It's this flavor of comments that really get my goat—not because they are particularly insulting (although they can be), but because they reveal a fundamental lack of understanding about the significance of pop culture.
Popular culture (or "pop culture") is not something created in a vacuum. Nor do the stories it presents emerge out of thin air. Whether we're talking about musicians or movies, pop culture ultimately reflects the values of its time. Take, for example, The Birth of a Nation, which was released in 1915 and quickly became the highest-grossing movie of the silent film era. In Birth of a Nation, black men are depicted as violent and hypersexualized aggressors who victimize white women. White Klansmen are painted as heroes who rescue white women from such predators. The popularity of this film reflects the popularity of such sentiments about race and politics of the time.
It's an especially damaging trend because people of color are so underrepresented in pop culture. In fact, over the last several years, Asian Americans have represented less than 1% of primetime television regular or leading roles—despite the fact that we are nearly 5% of the national population. Asian-American kids growing up in the 80s share a common tale of woe: in the playground, we were inevitably referred to as Mr. Miyagi or Long Duk Dong, because these archetypes of the sensai and the dorky buffoon were the sole reference many Americans had to define their perception of Asian people.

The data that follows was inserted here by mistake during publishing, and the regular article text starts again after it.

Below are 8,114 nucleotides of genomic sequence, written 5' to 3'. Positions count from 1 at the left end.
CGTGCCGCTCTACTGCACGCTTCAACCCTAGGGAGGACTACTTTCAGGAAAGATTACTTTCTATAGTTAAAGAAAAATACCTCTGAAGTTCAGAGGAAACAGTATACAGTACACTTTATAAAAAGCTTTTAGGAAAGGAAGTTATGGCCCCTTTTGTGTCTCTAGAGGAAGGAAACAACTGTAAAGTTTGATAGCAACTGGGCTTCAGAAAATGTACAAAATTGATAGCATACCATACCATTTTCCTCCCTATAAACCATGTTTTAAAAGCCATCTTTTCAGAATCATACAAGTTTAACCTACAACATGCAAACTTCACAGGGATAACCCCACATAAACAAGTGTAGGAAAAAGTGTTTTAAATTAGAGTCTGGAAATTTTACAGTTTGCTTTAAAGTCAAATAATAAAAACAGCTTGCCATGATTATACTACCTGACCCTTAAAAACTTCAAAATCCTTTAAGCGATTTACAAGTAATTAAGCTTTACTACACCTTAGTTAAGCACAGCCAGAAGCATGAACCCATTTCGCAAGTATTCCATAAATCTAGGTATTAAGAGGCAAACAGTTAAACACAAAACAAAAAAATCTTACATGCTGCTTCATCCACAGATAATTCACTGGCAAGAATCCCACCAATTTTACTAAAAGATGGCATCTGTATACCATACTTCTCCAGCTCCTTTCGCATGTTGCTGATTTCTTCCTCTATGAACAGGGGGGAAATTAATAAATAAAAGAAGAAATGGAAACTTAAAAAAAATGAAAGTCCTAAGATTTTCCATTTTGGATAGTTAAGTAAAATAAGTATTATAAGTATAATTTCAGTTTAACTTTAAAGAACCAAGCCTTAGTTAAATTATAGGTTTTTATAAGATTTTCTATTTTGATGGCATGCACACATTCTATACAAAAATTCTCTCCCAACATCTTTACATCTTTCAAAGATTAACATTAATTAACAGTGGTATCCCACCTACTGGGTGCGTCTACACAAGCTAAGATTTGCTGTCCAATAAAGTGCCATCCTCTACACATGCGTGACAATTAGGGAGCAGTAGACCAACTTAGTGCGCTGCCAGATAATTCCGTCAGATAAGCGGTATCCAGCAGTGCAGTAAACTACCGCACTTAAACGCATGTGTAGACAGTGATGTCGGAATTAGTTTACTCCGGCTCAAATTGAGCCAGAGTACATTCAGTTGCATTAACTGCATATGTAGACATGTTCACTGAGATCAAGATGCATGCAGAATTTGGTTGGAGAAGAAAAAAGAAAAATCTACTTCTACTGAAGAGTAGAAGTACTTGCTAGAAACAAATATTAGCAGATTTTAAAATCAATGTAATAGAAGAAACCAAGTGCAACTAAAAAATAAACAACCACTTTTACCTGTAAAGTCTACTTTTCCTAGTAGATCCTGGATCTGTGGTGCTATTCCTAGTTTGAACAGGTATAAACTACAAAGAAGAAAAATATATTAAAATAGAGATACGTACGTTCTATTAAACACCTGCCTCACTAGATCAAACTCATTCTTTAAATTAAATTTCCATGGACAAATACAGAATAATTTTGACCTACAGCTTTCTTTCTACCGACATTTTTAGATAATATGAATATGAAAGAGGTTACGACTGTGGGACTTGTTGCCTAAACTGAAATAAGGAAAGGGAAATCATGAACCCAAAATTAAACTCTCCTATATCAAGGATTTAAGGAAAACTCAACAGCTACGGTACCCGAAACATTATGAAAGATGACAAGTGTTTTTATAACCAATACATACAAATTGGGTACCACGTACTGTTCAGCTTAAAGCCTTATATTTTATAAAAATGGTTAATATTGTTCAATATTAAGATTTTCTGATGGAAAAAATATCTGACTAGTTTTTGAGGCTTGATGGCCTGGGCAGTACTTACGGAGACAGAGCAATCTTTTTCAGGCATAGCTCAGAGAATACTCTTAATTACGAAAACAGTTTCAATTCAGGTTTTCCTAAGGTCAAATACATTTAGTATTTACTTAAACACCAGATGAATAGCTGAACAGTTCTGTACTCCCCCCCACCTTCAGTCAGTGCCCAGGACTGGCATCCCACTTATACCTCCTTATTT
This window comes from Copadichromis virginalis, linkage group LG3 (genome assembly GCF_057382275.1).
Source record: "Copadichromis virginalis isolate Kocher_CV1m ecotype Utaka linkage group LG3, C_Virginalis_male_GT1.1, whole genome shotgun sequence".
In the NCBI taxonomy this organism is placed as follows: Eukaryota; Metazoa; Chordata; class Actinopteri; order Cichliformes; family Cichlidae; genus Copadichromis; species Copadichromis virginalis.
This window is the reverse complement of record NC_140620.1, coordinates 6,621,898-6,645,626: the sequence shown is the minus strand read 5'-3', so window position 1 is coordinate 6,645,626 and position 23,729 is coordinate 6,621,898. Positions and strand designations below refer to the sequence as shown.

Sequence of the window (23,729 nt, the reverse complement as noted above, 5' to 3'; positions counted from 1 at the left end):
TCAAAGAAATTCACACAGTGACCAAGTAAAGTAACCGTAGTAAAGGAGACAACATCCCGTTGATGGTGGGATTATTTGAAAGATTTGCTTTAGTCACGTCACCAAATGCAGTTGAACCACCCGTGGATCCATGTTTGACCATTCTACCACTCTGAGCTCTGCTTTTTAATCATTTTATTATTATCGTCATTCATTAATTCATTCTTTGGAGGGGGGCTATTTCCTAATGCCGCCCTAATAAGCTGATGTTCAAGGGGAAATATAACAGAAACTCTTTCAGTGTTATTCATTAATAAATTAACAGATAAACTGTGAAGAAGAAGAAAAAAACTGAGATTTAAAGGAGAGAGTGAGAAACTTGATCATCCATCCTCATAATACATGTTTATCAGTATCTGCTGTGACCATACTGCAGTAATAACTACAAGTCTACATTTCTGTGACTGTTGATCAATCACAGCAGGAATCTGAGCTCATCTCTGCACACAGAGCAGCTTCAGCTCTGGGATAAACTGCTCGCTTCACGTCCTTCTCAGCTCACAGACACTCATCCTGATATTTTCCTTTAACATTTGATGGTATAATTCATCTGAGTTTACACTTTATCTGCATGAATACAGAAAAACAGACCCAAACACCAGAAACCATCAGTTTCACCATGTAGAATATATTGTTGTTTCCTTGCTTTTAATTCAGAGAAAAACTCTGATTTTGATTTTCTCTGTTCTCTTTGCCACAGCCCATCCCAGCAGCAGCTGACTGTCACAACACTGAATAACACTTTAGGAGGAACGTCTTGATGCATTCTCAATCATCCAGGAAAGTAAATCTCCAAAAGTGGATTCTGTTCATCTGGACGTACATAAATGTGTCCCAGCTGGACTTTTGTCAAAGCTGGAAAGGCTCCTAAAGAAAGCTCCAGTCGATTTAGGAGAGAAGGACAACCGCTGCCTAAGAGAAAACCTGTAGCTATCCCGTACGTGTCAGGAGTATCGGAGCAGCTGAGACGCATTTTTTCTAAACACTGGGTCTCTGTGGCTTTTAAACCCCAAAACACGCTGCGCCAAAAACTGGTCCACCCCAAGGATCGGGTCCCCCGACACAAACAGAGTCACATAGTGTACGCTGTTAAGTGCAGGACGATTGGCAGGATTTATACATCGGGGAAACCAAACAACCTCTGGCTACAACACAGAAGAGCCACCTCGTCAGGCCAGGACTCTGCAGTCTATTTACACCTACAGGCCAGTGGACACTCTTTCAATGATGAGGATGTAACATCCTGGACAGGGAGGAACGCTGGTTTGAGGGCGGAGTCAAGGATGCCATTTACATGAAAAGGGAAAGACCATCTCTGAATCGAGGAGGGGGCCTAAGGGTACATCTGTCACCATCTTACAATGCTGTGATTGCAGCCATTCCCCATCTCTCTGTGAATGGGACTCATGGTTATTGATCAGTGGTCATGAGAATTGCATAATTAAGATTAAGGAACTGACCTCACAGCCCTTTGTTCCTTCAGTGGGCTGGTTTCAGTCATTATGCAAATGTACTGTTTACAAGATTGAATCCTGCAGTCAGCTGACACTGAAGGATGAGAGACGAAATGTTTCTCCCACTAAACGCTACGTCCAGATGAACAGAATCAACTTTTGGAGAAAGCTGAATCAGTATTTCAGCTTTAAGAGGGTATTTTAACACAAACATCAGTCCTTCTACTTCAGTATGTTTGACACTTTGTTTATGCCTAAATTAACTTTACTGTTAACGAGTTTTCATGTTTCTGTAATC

Similarly, Native girls get called "Pocahontas" occasionally. That comes from the Disney movie, obviously, not from some history book or documentary on a 400-year-old incident.
The media is what propagates and perpetuates stereotypes, people. If you're still in denial about this, get over it.
For more on the subject, see "Public" Causes Stereotypes? and Valenti: Movies Are Merely Movies.
Below: What people today "know" about Indians...from a 19th-century Wild West show?!